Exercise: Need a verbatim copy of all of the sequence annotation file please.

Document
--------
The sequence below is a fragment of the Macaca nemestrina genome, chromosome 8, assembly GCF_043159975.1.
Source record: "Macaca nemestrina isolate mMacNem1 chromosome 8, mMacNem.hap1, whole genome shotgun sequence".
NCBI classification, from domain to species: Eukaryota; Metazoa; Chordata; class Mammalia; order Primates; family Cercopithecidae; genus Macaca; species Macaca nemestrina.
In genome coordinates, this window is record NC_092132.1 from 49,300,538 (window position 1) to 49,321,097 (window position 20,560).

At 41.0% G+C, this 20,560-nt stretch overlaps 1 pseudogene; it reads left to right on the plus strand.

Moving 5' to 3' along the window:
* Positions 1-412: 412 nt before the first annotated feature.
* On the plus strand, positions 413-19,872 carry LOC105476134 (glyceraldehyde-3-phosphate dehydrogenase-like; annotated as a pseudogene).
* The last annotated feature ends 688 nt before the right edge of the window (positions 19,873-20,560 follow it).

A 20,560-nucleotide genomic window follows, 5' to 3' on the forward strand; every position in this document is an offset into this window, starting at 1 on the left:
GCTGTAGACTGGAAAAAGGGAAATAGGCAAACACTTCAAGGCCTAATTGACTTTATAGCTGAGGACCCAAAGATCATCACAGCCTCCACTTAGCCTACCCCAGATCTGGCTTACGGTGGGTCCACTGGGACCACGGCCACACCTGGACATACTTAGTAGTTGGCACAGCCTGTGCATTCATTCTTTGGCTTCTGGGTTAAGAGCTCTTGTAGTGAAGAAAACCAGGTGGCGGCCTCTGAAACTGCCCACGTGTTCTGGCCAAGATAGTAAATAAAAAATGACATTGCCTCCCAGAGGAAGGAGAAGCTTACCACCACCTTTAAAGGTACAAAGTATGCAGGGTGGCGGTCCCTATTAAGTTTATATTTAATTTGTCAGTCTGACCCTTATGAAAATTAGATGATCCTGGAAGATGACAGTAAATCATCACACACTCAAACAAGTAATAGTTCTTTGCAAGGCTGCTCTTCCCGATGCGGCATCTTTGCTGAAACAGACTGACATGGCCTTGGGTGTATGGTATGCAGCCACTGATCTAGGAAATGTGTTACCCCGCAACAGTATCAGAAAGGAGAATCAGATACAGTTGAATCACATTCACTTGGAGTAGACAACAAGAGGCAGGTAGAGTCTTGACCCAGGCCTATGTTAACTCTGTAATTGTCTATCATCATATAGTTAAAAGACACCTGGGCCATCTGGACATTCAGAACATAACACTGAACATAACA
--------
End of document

The sequence below is a fragment of the Macaca nemestrina genome, chromosome 8, assembly GCF_043159975.1.
Source record: "Macaca nemestrina isolate mMacNem1 chromosome 8, mMacNem.hap1, whole genome shotgun sequence".
NCBI classification, from domain to species: Eukaryota; Metazoa; Chordata; class Mammalia; order Primates; family Cercopithecidae; genus Macaca; species Macaca nemestrina.
In genome coordinates, this window is record NC_092132.1 from 49,300,538 (window position 1) to 49,321,097 (window position 20,560).

At 41.0% G+C, this 20,560-nt stretch overlaps 1 pseudogene; it reads left to right on the plus strand.

Moving 5' to 3' along the window:
* Positions 1-412: 412 nt before the first annotated feature.
* On the plus strand, positions 413-19,872 carry LOC105476134 (glyceraldehyde-3-phosphate dehydrogenase-like; annotated as a pseudogene).
* The last annotated feature ends 688 nt before the right edge of the window (positions 19,873-20,560 follow it).

A 20,560-nucleotide genomic window follows, 5' to 3' on the forward strand; every position in this document is an offset into this window, starting at 1 on the left:
GCTGTAGACTGGAAAAAGGGAAATAGGCAAACACTTCAAGGCCTAATTGACTTTATAGCTGAGGACCCAAAGATCATCACAGCCTCCACTTAGCCTACCCCAGATCTGGCTTACGGTGGGTCCACTGGGACCACGGCCACACCTGGACATACTTAGTAGTTGGCACAGCCTGTGCATTCATTCTTTGGCTTCTGGGTTAAGAGCTCTTGTAGTGAAGAAAACCAGGTGGCGGCCTCTGAAACTGCCCACGTGTTCTGGCCAAGATAGTAAATAAAAAATGACATTGCCTCCCAGAGGAAGGAGAAGCTTACCACCACCTTTAAAGGTACAAAGTATGCAGGGTGGCGGTCCCTATTAAGTTTATATTTAATTTGTCAGTCTGACCCTTATGAAAATTAGATGATCCTGGAAGATGACAGTAAATCATCACACACTCAAACAAGTAATAGTTCTTTGCAAGGCTGCTCTTCCCGATGCGGCATCTTTGCTGAAACAGACTGACATGGCCTTGGGTGTATGGTATGCAGCCACTGATCTAGGAAATGTGTTACCCCGCAACAGTATCAGAAAGGAGAATCAGATACAGTTGAATCACATTCACTTGGAGTAGACAACAAGAGGCAGGTAGAGTCTTGACCCAGGCCTATGTTAACTCTGTAATTGTCTATCATCATATAGTTAAAAGACACCTGGGCCATCTGGACATTCAGAACATAACACTGAACATAACA